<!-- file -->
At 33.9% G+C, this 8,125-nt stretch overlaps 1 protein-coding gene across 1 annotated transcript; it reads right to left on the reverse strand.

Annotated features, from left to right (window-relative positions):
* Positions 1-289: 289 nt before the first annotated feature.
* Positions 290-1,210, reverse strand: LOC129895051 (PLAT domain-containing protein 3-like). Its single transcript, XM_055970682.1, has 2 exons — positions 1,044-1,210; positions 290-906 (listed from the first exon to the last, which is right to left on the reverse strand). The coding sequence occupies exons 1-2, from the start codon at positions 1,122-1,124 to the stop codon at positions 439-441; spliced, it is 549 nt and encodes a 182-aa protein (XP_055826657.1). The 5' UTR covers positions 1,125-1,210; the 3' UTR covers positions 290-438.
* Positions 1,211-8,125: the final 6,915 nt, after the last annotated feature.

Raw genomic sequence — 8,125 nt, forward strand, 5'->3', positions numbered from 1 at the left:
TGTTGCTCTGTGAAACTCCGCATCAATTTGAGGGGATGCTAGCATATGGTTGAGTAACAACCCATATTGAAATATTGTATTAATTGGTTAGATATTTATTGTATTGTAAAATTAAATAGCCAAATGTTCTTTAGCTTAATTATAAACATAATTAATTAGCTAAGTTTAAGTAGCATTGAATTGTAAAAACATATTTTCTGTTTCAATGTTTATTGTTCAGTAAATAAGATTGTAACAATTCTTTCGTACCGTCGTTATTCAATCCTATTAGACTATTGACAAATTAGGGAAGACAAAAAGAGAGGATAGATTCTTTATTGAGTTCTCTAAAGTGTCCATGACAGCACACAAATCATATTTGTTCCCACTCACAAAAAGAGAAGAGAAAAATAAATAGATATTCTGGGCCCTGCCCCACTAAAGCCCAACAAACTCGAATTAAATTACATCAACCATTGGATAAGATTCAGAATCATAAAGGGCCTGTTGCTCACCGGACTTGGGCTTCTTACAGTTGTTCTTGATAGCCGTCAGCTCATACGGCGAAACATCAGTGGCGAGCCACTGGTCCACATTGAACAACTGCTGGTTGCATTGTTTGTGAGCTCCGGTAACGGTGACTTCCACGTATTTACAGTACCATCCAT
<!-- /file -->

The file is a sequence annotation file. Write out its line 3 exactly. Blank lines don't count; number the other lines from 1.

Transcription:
* Positions 1-289: 289 nt before the first annotated feature.